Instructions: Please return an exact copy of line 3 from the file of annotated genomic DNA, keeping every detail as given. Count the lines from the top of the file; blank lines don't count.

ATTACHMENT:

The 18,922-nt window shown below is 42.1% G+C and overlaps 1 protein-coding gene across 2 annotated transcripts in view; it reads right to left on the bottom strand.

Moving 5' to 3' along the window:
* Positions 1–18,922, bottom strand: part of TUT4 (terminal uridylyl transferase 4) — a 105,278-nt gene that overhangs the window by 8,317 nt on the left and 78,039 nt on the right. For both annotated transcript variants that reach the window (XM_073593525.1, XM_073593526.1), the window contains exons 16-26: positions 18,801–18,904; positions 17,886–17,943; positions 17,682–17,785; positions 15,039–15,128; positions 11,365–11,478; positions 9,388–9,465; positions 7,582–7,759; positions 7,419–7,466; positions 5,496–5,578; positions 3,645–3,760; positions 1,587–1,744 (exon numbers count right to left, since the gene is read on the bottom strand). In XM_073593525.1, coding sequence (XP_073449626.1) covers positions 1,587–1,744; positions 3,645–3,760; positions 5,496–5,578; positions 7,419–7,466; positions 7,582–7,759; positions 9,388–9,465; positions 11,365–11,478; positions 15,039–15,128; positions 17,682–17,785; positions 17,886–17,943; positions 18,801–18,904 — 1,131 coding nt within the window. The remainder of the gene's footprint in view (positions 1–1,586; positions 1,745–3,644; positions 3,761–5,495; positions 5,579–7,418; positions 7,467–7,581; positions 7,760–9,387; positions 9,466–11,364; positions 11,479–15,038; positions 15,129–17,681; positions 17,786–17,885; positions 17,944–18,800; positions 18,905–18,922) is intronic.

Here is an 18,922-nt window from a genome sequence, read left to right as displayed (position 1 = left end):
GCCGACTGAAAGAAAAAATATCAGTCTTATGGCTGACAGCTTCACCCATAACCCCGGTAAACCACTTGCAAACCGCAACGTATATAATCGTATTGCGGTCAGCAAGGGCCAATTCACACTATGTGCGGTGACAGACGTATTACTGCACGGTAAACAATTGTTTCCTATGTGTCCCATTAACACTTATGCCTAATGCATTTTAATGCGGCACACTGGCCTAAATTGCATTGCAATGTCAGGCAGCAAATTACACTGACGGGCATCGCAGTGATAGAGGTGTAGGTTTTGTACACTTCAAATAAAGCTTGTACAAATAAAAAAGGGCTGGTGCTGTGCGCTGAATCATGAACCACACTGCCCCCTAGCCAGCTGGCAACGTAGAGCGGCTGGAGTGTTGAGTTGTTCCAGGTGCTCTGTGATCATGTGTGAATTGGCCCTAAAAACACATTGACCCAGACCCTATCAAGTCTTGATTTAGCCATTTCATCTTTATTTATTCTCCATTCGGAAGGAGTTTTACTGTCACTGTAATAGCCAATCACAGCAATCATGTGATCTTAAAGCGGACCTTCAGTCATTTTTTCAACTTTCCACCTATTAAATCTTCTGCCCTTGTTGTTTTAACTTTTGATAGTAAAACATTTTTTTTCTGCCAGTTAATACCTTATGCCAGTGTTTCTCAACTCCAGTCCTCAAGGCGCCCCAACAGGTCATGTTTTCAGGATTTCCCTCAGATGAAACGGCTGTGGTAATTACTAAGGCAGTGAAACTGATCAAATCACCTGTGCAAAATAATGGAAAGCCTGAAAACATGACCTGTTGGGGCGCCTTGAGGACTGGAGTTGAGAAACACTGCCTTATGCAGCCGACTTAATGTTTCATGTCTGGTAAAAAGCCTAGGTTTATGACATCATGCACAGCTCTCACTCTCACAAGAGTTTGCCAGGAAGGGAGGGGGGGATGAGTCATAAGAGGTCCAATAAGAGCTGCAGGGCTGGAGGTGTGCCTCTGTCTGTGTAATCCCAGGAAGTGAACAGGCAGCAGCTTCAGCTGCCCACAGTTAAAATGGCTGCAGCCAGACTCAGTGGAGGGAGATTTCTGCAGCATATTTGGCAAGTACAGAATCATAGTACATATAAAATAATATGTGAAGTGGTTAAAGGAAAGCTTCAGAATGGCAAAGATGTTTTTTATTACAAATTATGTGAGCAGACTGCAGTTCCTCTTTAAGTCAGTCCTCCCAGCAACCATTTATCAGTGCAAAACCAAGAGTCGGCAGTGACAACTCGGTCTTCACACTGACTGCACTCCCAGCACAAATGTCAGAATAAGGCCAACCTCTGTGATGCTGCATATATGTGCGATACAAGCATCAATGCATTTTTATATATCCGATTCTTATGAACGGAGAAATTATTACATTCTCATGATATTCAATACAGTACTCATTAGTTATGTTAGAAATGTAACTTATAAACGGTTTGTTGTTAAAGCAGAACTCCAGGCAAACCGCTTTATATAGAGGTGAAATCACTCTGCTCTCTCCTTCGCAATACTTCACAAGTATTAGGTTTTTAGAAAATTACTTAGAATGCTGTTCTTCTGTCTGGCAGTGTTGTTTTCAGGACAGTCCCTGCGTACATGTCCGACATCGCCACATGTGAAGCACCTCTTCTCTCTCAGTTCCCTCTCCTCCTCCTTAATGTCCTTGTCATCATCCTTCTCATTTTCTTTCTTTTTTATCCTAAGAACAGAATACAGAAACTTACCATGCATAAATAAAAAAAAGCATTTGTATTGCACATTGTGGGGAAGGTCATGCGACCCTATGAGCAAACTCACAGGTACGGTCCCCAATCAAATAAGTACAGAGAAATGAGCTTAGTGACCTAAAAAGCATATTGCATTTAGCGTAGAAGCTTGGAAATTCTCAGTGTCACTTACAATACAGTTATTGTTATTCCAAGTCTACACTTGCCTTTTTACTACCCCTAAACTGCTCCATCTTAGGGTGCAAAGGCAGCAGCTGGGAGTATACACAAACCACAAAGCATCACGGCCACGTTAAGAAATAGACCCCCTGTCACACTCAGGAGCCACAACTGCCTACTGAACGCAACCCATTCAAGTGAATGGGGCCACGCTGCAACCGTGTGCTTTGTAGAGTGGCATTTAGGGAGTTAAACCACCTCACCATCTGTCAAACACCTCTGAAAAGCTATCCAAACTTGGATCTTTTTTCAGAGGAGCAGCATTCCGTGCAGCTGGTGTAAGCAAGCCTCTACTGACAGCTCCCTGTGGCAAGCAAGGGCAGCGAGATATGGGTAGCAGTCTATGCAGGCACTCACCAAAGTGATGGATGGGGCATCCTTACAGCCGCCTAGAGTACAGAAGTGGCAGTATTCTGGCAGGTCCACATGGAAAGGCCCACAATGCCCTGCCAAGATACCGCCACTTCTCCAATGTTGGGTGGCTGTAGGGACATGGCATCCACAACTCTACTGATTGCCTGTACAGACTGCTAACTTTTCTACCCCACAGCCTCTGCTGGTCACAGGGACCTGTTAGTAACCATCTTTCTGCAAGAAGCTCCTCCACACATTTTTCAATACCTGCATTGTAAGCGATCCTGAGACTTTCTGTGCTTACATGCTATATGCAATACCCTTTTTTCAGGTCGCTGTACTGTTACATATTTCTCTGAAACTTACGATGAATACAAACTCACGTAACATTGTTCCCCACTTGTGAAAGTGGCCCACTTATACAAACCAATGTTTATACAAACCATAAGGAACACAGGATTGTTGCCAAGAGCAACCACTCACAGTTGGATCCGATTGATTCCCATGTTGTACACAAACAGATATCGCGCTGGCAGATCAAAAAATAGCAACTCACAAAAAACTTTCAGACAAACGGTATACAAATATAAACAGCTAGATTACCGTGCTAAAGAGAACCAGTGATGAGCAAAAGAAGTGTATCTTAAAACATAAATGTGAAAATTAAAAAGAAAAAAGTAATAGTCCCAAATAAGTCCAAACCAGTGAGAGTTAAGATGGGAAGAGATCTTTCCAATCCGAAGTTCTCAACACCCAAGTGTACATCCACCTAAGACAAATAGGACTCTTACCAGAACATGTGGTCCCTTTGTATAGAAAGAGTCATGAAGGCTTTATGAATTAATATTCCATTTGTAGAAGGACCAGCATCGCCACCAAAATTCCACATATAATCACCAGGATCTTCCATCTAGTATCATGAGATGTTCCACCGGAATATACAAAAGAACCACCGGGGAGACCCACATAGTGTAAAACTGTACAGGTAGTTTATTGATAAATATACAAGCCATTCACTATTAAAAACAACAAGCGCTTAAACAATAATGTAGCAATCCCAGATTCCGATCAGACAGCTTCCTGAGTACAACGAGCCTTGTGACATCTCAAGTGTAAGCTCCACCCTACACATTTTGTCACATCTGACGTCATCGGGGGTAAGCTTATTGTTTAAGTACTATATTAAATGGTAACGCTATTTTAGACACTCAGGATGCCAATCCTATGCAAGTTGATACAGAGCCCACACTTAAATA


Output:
* Positions 1–18,922, bottom strand: part of TUT4 (terminal uridylyl transferase 4) — a 105,278-nt gene that overhangs the window by 8,317 nt on the left and 78,039 nt on the right. For both annotated transcript variants that reach the window (XM_073593525.1, XM_073593526.1), the window contains exons 16-26: positions 18,801–18,904; positions 17,886–17,943; positions 17,682–17,785; positions 15,039–15,128; positions 11,365–11,478; positions 9,388–9,465; positions 7,582–7,759; positions 7,419–7,466; positions 5,496–5,578; positions 3,645–3,760; positions 1,587–1,744 (exon numbers count right to left, since the gene is read on the bottom strand). In XM_073593525.1, coding sequence (XP_073449626.1) covers positions 1,587–1,744; positions 3,645–3,760; positions 5,496–5,578; positions 7,419–7,466; positions 7,582–7,759; positions 9,388–9,465; positions 11,365–11,478; positions 15,039–15,128; positions 17,682–17,785; positions 17,886–17,943; positions 18,801–18,904 — 1,131 coding nt within the window. The remainder of the gene's footprint in view (positions 1–1,586; positions 1,745–3,644; positions 3,761–5,495; positions 5,579–7,418; positions 7,467–7,581; positions 7,760–9,387; positions 9,466–11,364; positions 11,479–15,038; positions 15,129–17,681; positions 17,786–17,885; positions 17,944–18,800; positions 18,905–18,922) is intronic.